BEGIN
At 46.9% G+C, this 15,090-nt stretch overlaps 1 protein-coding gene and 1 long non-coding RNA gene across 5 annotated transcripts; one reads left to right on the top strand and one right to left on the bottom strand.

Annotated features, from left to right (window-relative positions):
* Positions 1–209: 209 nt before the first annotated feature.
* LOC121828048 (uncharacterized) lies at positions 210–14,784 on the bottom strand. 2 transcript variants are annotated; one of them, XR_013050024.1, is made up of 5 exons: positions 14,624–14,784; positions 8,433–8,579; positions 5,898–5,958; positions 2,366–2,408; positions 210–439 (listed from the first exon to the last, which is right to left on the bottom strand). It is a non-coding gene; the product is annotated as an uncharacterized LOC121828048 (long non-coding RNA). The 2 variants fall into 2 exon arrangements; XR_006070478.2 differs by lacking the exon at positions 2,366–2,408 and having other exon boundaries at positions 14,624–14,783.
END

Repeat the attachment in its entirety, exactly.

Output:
At 46.9% G+C, this 15,090-nt stretch overlaps 1 protein-coding gene and 1 long non-coding RNA gene across 5 annotated transcripts; one reads left to right on the top strand and one right to left on the bottom strand.

Annotated features, from left to right (window-relative positions):
* Positions 1–209: 209 nt before the first annotated feature.
* LOC121828048 (uncharacterized) lies at positions 210–14,784 on the bottom strand. 2 transcript variants are annotated; one of them, XR_013050024.1, is made up of 5 exons: positions 14,624–14,784; positions 8,433–8,579; positions 5,898–5,958; positions 2,366–2,408; positions 210–439 (listed from the first exon to the last, which is right to left on the bottom strand). It is a non-coding gene; the product is annotated as an uncharacterized LOC121828048 (long non-coding RNA). The 2 variants fall into 2 exon arrangements; XR_006070478.2 differs by lacking the exon at positions 2,366–2,408 and having other exon boundaries at positions 14,624–14,783.